The following are excerpts from messages from John Baez about this
project. E-mail addresses deleted to reduce spam. Posted with
permission. The quoted text was written by Dan Christensen.
From: baez
Subject: Re: Spin foam continuum limits
To: jdc
Date: Fri, 15 Sep 2000 18:39:45 -0700 (PDT)
Hi -
Here's the basic idea: first one
needs to get good at computing 10j-symbols (a function of 10
spins). Then one needs to take a 4-manifold (the simpler the
better), chop it up into 4-simplices, label the triangles with
spins, compute a 10j symbol for each 4-simplex, multiply them up
for all the 4-simplices, and sum over all labellings. The sum
over labellings is infinite, so really one would do a Monte Carlo
calculation where you randomly pick spins to label the triangles,
and sum over a lot of these random choices. Or else put an upper
bound on the spins being summed over.
In short, you compute
sum_j f(j)
where j runs over labellings of triangles by spins, and f(j)
is the product of 10j symbols over all 4-simplices.
This is not yet interesting.
But THEN you calculate some interesting quantities from these labellings
and instead of merely doing the above sums, you compute weighted
averages of these interesting quantities. In other words, you
compute
sum_j g(j) f(j) / sum_j f(j)
where g is some interesting function of the spins j. If the sums
are infinite the numerator and denominator may separately diverge,
but hopefully the ratio makes sense. That's when you start learning
stuff about physics.
Best,
jb
From: baez
Subject: Re: Spin foam continuum limits
To: jdc
Date: Sat, 16 Sep 2000 11:39:59 -0700 (PDT)
Hi -
> > In short, you compute
> >
> > sum_j f(j)
> >
> > where j runs over labellings of triangles by spins, and f(j)
> > is the product of 10j symbols over all 4-simplices.
> >
> > This is not yet interesting.
>
> With bounded spins, this sounds easy, and that's probably closely
> related to why it's not interesting. :-)
No, that's not why it's not interesting. This quantity is the "partition
function with infrared cutoff" Z(M,J) where M is the triangulated manifold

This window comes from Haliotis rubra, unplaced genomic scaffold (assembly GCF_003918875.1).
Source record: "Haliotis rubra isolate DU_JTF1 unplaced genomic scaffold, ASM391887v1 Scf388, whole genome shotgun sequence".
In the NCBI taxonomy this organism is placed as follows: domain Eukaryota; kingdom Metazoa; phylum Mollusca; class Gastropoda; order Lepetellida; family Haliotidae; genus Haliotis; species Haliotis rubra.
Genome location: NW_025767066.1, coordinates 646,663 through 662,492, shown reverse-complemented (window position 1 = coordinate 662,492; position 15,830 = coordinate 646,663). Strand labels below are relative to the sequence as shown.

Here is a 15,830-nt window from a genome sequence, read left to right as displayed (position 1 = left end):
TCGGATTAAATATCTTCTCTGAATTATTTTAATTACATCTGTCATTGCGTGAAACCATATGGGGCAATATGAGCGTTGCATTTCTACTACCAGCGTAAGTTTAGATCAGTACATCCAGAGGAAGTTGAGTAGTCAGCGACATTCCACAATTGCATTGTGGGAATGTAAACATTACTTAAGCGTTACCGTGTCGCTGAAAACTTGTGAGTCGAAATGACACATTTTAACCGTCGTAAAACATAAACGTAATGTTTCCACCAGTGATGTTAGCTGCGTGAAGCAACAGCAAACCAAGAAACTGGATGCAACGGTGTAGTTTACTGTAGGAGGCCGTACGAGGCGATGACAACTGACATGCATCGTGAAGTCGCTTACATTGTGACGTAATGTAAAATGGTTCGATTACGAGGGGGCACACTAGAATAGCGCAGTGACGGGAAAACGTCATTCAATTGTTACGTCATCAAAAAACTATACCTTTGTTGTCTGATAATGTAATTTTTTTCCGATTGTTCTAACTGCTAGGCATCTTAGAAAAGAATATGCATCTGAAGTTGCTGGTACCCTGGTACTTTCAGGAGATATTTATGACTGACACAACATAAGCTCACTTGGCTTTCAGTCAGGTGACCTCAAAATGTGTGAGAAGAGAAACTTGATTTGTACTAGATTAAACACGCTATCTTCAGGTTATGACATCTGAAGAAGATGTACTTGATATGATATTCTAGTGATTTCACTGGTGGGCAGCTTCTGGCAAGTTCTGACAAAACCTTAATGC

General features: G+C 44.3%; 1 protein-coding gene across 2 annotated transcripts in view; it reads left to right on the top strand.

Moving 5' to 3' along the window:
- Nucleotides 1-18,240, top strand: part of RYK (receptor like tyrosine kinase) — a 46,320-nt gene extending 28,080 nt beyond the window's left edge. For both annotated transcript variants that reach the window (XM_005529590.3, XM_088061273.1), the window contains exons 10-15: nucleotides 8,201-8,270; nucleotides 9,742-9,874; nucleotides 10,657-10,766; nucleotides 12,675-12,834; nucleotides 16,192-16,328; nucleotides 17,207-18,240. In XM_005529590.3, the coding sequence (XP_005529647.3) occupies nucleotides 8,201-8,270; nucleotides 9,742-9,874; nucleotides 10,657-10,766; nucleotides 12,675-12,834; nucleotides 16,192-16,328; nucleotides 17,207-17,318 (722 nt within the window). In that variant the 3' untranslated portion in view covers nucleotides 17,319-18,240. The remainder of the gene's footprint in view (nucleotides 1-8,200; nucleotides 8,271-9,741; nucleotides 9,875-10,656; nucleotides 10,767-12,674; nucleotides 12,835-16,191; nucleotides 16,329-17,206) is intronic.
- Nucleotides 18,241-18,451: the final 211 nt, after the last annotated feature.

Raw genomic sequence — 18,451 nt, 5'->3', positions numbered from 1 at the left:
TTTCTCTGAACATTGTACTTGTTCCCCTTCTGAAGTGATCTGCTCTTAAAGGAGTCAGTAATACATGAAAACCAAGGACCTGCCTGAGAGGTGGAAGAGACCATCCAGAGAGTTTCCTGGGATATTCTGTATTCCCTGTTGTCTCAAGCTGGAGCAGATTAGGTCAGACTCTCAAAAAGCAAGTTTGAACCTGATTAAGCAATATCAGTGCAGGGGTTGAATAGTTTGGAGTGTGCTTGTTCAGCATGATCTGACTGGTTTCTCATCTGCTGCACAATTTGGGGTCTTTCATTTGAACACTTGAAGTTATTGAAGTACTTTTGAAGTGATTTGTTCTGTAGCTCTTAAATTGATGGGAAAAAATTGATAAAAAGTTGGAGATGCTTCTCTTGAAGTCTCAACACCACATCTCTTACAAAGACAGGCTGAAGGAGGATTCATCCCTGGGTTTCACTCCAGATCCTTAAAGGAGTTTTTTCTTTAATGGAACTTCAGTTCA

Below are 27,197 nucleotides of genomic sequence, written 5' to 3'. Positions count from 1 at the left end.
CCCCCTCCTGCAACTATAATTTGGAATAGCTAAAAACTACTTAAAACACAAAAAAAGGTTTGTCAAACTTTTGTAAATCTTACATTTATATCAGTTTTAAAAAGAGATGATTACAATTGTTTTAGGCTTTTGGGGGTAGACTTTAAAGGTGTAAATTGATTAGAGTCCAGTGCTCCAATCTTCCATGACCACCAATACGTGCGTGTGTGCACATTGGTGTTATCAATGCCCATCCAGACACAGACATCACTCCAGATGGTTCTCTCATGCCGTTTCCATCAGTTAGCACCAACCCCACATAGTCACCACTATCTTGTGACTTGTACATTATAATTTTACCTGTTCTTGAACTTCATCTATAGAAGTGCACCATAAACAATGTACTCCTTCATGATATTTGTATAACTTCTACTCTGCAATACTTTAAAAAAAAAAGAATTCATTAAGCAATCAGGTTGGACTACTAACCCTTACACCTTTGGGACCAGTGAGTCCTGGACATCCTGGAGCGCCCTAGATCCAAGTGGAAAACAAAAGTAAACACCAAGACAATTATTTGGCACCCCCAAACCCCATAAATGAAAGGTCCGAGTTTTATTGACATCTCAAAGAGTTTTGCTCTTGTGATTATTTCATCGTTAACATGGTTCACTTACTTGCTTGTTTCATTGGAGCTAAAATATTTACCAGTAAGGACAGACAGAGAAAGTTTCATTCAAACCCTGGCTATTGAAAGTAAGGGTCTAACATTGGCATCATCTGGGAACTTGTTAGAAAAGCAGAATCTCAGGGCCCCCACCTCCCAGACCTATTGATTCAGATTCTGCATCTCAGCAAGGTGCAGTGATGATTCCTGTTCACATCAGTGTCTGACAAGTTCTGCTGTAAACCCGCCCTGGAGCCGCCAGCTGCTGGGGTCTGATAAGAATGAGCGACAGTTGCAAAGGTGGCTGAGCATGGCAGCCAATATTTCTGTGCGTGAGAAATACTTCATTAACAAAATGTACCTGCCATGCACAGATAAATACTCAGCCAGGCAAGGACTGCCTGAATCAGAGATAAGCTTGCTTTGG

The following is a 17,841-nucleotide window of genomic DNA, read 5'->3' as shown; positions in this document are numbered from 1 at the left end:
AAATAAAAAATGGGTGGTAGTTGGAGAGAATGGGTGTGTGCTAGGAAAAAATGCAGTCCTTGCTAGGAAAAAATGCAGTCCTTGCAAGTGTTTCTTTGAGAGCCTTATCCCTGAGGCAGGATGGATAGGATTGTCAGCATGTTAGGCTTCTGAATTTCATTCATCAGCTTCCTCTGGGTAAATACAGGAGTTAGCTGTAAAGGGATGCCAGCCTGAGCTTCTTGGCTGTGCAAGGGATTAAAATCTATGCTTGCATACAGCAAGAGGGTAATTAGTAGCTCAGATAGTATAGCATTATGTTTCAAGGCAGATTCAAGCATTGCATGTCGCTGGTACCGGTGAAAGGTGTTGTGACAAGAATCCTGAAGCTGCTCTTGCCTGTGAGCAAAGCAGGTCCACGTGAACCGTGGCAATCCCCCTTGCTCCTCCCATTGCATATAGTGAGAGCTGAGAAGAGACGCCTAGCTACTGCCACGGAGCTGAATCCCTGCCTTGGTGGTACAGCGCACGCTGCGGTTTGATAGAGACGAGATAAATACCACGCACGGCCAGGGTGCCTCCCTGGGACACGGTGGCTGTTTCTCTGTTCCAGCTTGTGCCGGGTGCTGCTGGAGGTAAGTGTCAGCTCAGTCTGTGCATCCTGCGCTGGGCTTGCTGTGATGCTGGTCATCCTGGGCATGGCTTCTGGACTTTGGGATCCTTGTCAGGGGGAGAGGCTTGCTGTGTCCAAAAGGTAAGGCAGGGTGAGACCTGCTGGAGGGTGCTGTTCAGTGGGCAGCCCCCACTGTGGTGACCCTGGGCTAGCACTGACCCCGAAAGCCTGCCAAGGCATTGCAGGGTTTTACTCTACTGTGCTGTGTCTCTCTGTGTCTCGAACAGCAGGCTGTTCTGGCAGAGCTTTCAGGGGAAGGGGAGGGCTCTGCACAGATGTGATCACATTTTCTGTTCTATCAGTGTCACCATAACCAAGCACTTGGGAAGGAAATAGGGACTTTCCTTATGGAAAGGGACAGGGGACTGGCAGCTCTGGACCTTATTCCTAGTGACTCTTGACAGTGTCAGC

and J is the upper bound on the spins. Its use is to serve as a normalizing
constant for more interesting calculations, like this:
> > sum_j g(j) f(j) / sum_j f(j)
> >
> > where g is some interesting function of the spins j.
It's just like calculating the center of mass of an 1-dimensional
object by doing
integral x f(x) dx / integral f(x) dx
The denominator simply serves to turn the function f(x) into a
probability distributio f(x)/ integral f(x) dx.
In other words, we're calculating a kind of weighted average of g.
> This also looks easy if the spins are bounded above. But I expect
> that what you are hinting at is that to understand the "correct value"
> of the ratio, a more sophisticated approximation must be done.
No, you just take the ratio for a fixed upper bound on the spins,
say J, and then see what happens as you increase J - with luck, there
it will converge to something.
The reason it's not as easy as you think is this: say you chop a 4-manifold
into 4-simplices with a total of 20 triangular faces, and the upper bound
on the spins is 4.5 (so j = 0, 1/2, 1, ..., 9/2). Then the sum I wrote down
has 10^20 terms in it, and for each term you must do a fairly elaborate
calculation. I don't think even Beowulf can handle this monster. And
this is a puny little spacetime whose total size is on the order of the
Planck length.
> Also, what's an example of an interesting g?
Pretty much any geometrical quantity you might be interested in
for a Riemannian 4-manifold can be turned into a g (in a not-completely-
systematic way). The problem will be finding informative yet still
easily computable ones. Correlations between the area enclosed by
a loop and the holonomy around a loop are one possibility.
> Should one also sum over the various triangulations of the manifold?
> When I first read your message, I thought it said that one had to do
> this, so I worked out an algorithm for generating all triangulations
> of a given manifold.
There are different theories: you can fix a triangulation of a manifold,
or sum over triangulations of a manifold, or sum over triangulations of
all manifolds, or sum over an even larger class of simplicial sets.
> Do you have any idea what
> upper bounds on the spins would be reasonable, and how many
> 4-simplices the triangulations would typically have?
Basically as many as you can handle. :-)
> Are there lower
> dimensional analogues that would also be of interest?
Less interesting but perhaps good warmup since there are lots of
theories where one knows ahead of time what the answers should be!
> I'm going to do some further reading about this and also some rough